-Mother.Writer-We still have a few spaces in our “Mother, Writer” class starting next week! Find out more here….

  • HerStories Voices: The Mommy Inside the Rocks

     We’re so happy to present to you the second HerStories Voices column. This week’s essay is from Kathryn Wallingford. In Kathryn’s own words, her essay is about “rocks, remembering why I love Toni Morrison, and teaching my son to put apples in his pocket. How do we allow the continued growth of an imagination when we send our children to a system of order, structure, and real time? This is a mother clinging onto her son.”
    For May, in recognition of Mother’s Day, we’re looking for essays about a moment or an experience during early motherhood that changed you. Our upcoming anthologies Mothering Through the Darkness: Women on the Postpartum Experience and So Glad They Told Me: Women on Getting Real About Motherhood both are about these early days, months, and years of new motherhood. Tell us your stories of about a “moment of change” as a new (or new-ish) mother! For more information about submitting to HerStories Voices, read here. Submit your motherhood-themed essays to us by May 1st!
    HerStories Voices--The Mommy Inside the

    In the beginning, my beginning, I marked time with a rock in my pocket. The smooth glass of the eastern shores. The Bright Angel shale reminded me of the hot Arizona sun. I stole the granite of Wyoming and lined my freshman dorm with pieces of Appalachian quartz.

    Eventually the rocks were thrown into one box. Sand, dirt, silt, and clays sifted together. They were the hot desert air, those cool Montana nights, and the Himalayan sunset, bounded and carried from home to home.

    Until finally my four-year old found them.  One cold, winter day they made their way into his hands.

    “Can I paint on them? Can I give them to my friends at school?” he asked.

    With no hesitation, I replied, “Of course.”

    What else was I saving my memories for? To be thrown on another window sill?

    So he pulled the rocks out one by one.

    It was his Mommy Before.

    Mommy in-love on Roan Mountain.

    Mommy scared, almost ready to jump into Crater Lake.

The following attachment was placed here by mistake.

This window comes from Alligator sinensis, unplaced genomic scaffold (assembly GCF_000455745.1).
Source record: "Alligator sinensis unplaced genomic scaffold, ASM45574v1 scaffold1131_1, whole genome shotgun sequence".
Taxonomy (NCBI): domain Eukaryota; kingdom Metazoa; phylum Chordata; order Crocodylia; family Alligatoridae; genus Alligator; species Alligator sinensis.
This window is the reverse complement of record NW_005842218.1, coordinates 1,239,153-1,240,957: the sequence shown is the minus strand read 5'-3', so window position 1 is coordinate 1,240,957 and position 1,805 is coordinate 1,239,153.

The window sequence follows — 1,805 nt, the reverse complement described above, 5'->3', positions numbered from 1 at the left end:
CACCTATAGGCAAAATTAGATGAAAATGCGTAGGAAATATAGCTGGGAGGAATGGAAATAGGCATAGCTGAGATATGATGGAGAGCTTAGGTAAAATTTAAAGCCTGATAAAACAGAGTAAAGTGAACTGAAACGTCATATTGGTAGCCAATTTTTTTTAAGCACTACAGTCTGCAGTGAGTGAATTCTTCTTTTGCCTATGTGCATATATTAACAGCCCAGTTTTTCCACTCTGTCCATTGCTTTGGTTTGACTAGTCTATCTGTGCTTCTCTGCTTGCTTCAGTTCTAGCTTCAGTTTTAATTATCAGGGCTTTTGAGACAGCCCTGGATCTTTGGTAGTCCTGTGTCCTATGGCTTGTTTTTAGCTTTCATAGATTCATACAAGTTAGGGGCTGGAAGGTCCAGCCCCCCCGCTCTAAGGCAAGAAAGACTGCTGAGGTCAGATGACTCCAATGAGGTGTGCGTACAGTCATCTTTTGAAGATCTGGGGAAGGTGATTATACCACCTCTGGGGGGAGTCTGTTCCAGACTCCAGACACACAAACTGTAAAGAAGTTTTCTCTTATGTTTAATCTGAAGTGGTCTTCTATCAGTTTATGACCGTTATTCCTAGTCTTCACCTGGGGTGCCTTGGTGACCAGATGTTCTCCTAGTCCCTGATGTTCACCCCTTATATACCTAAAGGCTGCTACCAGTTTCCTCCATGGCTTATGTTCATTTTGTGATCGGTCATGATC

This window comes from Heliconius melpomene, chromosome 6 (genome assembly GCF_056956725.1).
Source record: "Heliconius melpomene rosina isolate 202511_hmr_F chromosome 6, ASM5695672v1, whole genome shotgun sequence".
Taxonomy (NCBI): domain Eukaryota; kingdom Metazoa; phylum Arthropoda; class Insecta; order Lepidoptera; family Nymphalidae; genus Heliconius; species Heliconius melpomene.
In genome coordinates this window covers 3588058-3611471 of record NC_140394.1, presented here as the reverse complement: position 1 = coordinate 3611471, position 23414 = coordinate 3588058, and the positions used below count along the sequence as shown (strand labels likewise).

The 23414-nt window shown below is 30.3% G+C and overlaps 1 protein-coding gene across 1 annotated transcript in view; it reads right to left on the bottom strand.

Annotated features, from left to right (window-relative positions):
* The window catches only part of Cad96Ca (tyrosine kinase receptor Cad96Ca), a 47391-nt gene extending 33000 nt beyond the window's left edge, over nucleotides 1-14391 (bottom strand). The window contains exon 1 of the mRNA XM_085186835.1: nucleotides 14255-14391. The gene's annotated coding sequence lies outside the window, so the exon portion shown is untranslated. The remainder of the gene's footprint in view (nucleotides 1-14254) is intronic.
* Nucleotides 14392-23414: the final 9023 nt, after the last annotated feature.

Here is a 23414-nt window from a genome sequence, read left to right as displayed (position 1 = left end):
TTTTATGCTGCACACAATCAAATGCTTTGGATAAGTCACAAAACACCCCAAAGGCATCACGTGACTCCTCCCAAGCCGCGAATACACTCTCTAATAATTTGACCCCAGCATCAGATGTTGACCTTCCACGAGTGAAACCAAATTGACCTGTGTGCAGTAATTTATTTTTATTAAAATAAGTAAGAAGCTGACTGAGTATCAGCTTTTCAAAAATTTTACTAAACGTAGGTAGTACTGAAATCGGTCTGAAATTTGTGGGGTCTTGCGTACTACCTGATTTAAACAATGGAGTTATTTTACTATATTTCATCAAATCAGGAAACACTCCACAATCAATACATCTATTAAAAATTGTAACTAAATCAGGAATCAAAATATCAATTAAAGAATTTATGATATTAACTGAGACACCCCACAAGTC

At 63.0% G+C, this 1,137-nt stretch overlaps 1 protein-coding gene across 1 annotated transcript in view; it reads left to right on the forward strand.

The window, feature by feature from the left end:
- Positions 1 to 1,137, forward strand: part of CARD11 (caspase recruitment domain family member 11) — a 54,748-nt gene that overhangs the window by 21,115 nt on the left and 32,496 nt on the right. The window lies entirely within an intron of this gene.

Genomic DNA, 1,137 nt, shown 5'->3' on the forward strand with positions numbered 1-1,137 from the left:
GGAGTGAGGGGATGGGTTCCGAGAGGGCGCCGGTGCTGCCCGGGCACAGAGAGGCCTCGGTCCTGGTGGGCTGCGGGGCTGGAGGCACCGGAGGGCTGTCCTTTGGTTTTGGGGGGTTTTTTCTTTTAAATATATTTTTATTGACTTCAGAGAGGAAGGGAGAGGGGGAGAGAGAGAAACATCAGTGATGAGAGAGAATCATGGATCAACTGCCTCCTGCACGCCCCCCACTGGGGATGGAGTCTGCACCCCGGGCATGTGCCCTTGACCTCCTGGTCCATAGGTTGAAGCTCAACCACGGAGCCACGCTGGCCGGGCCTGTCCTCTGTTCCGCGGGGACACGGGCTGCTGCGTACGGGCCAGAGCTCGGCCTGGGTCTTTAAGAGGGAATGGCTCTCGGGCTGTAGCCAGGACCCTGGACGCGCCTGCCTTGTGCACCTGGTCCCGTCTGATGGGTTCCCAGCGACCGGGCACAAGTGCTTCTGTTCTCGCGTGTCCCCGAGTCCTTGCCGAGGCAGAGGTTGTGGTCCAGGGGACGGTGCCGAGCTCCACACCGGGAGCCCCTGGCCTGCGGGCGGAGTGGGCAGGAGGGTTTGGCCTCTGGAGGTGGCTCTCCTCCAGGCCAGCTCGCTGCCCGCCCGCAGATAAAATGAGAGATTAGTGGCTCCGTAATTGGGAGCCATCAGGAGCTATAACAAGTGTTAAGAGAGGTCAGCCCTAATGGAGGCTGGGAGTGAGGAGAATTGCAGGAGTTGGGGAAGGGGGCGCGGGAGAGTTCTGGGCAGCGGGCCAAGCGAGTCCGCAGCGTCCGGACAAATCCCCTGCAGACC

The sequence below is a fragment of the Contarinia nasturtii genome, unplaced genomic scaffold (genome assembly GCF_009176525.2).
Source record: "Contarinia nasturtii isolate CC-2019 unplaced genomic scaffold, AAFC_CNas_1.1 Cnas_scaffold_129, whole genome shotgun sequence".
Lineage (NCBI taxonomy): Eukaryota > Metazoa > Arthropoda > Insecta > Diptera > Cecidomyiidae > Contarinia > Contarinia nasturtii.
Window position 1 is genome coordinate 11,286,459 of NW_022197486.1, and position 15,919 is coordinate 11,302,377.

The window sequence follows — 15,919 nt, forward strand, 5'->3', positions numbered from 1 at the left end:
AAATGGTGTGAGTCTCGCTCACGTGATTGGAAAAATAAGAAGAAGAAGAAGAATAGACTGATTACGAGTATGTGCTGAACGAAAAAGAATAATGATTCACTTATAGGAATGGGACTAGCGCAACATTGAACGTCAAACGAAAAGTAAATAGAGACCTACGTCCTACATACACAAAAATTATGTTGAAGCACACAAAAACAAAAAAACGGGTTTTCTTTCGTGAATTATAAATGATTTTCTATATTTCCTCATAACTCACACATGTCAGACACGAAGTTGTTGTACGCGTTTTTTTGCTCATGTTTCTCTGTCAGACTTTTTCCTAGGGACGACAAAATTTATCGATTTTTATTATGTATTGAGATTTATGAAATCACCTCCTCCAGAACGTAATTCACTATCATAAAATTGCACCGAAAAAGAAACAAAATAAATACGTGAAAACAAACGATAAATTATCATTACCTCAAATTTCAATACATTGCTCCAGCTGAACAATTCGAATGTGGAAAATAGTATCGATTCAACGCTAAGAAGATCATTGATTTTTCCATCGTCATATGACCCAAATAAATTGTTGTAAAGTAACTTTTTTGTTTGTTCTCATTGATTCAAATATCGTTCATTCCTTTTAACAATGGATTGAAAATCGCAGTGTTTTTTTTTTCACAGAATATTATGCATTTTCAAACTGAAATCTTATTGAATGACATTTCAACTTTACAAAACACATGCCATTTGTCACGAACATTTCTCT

I tried to tell him the life behind each rock so he could be there too. In the 5 years that he has been on this earth I have had two additional children. As a result, I have been pregnant for approximately 550 days, a nursing mother for almost 720. He deserves to know this Mommy.

    The Mommy inside the rocks.

    As he paints I also remember how much I love these places. But it is hard to describe what he can not see. His Mommy before. I do not have many pictures to correspond to the collection.

    He picks up the rocks one by one and his questions multiply.

    “How cold was the lake? What did the lake look like? Were you scared? Did you want to jump? What did it feel like? How big was the mountain? You climbed into a canyon? Where was Daddy?”

    The questions seem to exhaust him too. Moving away from my stories and the rocks and my geology 101 lesson, he begins to create a picture of his own. He goes into his own world and I migrate to the laundry pile that needs to be folded. But he soon comes to me with his creation.  His work is red paper smothered in glue and white dots.  I make out my name. I make out his name.

    “It is beautiful. What is it?” I ask.

    “It is a rocket ship taking us to the moon and people are throwing snowballs at us,” he answers.

    “I love it.” And I do.

    I am not sure how my rock collection gave away to the artistic expression or how to explain if snow could or could not land on a spaceship.